Flux Calculations for SPEAR
by Sean Brennan

To determine the theoretical flux which should be present in one's hutch on a beam line at SSRL there are a number of calculations which must be performed.  There are several apertures which limit the number of photons emitted from the source reaching the ion chamber. The most important and obvious one is the monochromator, which has a band pass which is typically on the order of 10-4, but is dependent on the energy and which set of crystals (111, 220 or 400) is used. There are other apertures which must also be included.  In order to make it easier for the user to calculate flux on the x-ray beam lines the following graphs are presented.  The first is a plot of flux vs. energy for several of the insertion device beam lines at SSRL and, for comparison, the flux from B.L. 1-5, the original "EXAFS I".  Figure 1 looks different from the standard flux curves presented in many publications because it has a linear energy scale and is only plotted over the energy region most often used in experiments on the SSRL x-ray beam lines.  The curves have already been corrected for the absorbers that are present in the beam lines, such as Be windows, He beampath and carbon filters before the Be window, although for one curve, B.L. 6-2 at 5KG, the carbon filter has been removed.  The curve lists the flux per mA, per mrad, per second, per 100% bandwidth.  Figure 2 is the more familiar set of curves plotted on log-log scale, although in this case the curves are plotted from 100 eV out to 50 keV.  In Figure 2 no absorption has been included.  Again, the abscissa lists flux per mA, per mrad, per second, per 100% bandwidth.  The flux values for Figures 1 and 2 were determined by calculating the flux for a 10% bandwidth and then multiplying the result by 10.

Monochromator Band Pass

The flux scale of 100% bandwidth is chosen so that the values from Figure 3, the monochromator crystal band pass, can be directly multiplied by the flux to get the number of photons that are transmitted by the monochromator.  Figure 3 is a plot of the band pass for Si(111), Si(220) and Si(400) crystal pairs.  These values were obtained by determining the integrated reflectivity in radians of the crystal pairs for each energy and multiplying by cot(q) where q is the bragg angle of the crystal at that energy.  The integrated reflectivity was obtained by calculating the shape of the two-crystal rocking curve width and integrating the reflectivity at each point on the rocking curve.  The result can be thought of as the width of a square 100% reflectivity Darwin curve.  Note that this is not the same as the energy resolution of the monochromator crystals.  That value will be discussed below.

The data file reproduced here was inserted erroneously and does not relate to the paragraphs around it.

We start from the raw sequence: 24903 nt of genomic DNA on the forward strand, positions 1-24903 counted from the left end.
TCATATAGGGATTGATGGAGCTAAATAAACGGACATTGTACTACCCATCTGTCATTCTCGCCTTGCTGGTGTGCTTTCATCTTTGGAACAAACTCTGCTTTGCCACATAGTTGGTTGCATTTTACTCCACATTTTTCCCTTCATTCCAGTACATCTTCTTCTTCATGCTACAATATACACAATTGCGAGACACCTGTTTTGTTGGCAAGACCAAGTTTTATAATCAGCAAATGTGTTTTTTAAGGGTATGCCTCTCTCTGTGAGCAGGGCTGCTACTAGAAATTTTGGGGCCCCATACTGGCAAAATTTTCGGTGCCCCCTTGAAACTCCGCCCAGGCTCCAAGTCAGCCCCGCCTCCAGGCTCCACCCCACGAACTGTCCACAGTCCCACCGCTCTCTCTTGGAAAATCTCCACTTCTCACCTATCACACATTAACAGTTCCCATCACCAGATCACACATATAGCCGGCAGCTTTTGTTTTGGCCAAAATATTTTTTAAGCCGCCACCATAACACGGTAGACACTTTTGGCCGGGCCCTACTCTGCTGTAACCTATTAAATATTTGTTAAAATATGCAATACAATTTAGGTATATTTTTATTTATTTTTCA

Vertical Opening Angle

The fourth plot is the photon opening angle of an individual electron as a function of the ratio of the photon energy to the device critical energy convolved with the electron beam divergence.   The electron beam divergence used in this calculation is 45 mrad, which is the typical value for an insertion device straight section with 2% emittance ratio. Because bend magnets have a different electron beam divergence (70 mrad) this curve is only valid for an insertion device beam line. Since these values are added in quadrature to the photon opening angle only for photon energies well above the device critical angle is the beam divergence a significant factor.  The device critical energy is simply related to the device magnetic field and the ring energy,

     critical energy [eV] = ec = 66.51 * B[KG] * E2 [GeV] = 598.6*B[KG]       1

The curves plotted in Figures 1 and 2 are for specific wiggler fields, thus for specific critical energies.  The critical energies are:

                         4 / 7        (18KG)          10775 eV
                         6               (5KG)             2993 eV
                         6            (8.5KG)             5088 eV
                         10       (14.5 KG)             8680 eV
                        Bend Magnet                   4715 eV

The ratio of the photon energy to these critical energies must be used to determine the vertical opening angle from Figure 4.

For wiggler side stations there is a slightly different effective critical energy than for the end station beam line.  For B.L.s 4-1 and 4-3, which are 6.67 mrad off the center of B.L. 4, the effect is such that the critical energy is 9270 eV, whereas for 7-3, which is 5.6 mrad off the center of B.L. 7 the critical energy is 9700 eV.  By comparing the shape of the curves for 10-2 and that for 4 or 7 in Figure 2 one can see that the effect of changing the critical energy from 10775 eV (4) to 8680 eV (10) is only significant at energies above 20 keV.  At 20 keV B.L. 4-2 has roughly 25% more flux than B.L. 4-3; at 10 keV the difference is closer to 10%.